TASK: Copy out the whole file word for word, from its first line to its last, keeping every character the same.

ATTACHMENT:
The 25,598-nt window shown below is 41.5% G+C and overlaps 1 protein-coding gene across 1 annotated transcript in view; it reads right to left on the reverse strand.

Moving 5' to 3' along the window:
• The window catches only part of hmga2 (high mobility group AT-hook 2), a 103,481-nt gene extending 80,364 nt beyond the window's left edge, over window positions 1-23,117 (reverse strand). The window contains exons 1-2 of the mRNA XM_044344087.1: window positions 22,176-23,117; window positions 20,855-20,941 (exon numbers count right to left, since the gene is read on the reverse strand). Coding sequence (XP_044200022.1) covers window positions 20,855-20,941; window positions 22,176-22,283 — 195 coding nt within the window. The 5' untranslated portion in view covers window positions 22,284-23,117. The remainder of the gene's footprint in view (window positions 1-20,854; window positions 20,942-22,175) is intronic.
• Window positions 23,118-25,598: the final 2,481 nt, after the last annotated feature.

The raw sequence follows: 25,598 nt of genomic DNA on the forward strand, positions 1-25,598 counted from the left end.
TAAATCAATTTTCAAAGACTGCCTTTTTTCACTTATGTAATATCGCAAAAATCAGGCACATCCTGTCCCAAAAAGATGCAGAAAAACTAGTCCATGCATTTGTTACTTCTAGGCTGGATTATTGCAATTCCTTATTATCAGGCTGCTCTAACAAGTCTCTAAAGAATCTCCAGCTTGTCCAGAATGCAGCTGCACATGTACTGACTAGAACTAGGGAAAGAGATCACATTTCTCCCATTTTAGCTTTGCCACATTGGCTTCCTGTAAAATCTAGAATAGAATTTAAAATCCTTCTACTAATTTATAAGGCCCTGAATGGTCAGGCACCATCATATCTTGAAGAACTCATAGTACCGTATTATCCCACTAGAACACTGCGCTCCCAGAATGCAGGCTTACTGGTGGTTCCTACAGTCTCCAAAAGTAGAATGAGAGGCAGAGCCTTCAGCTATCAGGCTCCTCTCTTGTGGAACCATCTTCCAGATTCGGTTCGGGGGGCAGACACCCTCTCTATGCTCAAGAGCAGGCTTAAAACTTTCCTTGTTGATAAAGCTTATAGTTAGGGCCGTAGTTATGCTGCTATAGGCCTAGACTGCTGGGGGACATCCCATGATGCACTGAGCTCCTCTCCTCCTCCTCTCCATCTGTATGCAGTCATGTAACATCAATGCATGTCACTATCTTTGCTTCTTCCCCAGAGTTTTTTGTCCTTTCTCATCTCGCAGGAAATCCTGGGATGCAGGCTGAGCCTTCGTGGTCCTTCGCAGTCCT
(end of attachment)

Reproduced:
The 25,598-nt window shown below is 41.5% G+C and overlaps 1 protein-coding gene across 1 annotated transcript in view; it reads right to left on the reverse strand.

Moving 5' to 3' along the window:
• The window catches only part of hmga2 (high mobility group AT-hook 2), a 103,481-nt gene extending 80,364 nt beyond the window's left edge, over window positions 1-23,117 (reverse strand). The window contains exons 1-2 of the mRNA XM_044344087.1: window positions 22,176-23,117; window positions 20,855-20,941 (exon numbers count right to left, since the gene is read on the reverse strand). Coding sequence (XP_044200022.1) covers window positions 20,855-20,941; window positions 22,176-22,283 — 195 coding nt within the window. The 5' untranslated portion in view covers window positions 22,284-23,117. The remainder of the gene's footprint in view (window positions 1-20,854; window positions 20,942-22,175) is intronic.
• Window positions 23,118-25,598: the final 2,481 nt, after the last annotated feature.

The raw sequence follows: 25,598 nt of genomic DNA on the forward strand, positions 1-25,598 counted from the left end.
TAAATCAATTTTCAAAGACTGCCTTTTTTCACTTATGTAATATCGCAAAAATCAGGCACATCCTGTCCCAAAAAGATGCAGAAAAACTAGTCCATGCATTTGTTACTTCTAGGCTGGATTATTGCAATTCCTTATTATCAGGCTGCTCTAACAAGTCTCTAAAGAATCTCCAGCTTGTCCAGAATGCAGCTGCACATGTACTGACTAGAACTAGGGAAAGAGATCACATTTCTCCCATTTTAGCTTTGCCACATTGGCTTCCTGTAAAATCTAGAATAGAATTTAAAATCCTTCTACTAATTTATAAGGCCCTGAATGGTCAGGCACCATCATATCTTGAAGAACTCATAGTACCGTATTATCCCACTAGAACACTGCGCTCCCAGAATGCAGGCTTACTGGTGGTTCCTACAGTCTCCAAAAGTAGAATGAGAGGCAGAGCCTTCAGCTATCAGGCTCCTCTCTTGTGGAACCATCTTCCAGATTCGGTTCGGGGGGCAGACACCCTCTCTATGCTCAAGAGCAGGCTTAAAACTTTCCTTGTTGATAAAGCTTATAGTTAGGGCCGTAGTTATGCTGCTATAGGCCTAGACTGCTGGGGGACATCCCATGATGCACTGAGCTCCTCTCCTCCTCCTCTCCATCTGTATGCAGTCATGTAACATCAATGCATGTCACTATCTTTGCTTCTTCCCCAGAGTTTTTTGTCCTTTCTCATCTCGCAGGAAATCCTGGGATGCAGGCTGAGCCTTCGTGGTCCTTCGCAGTCCT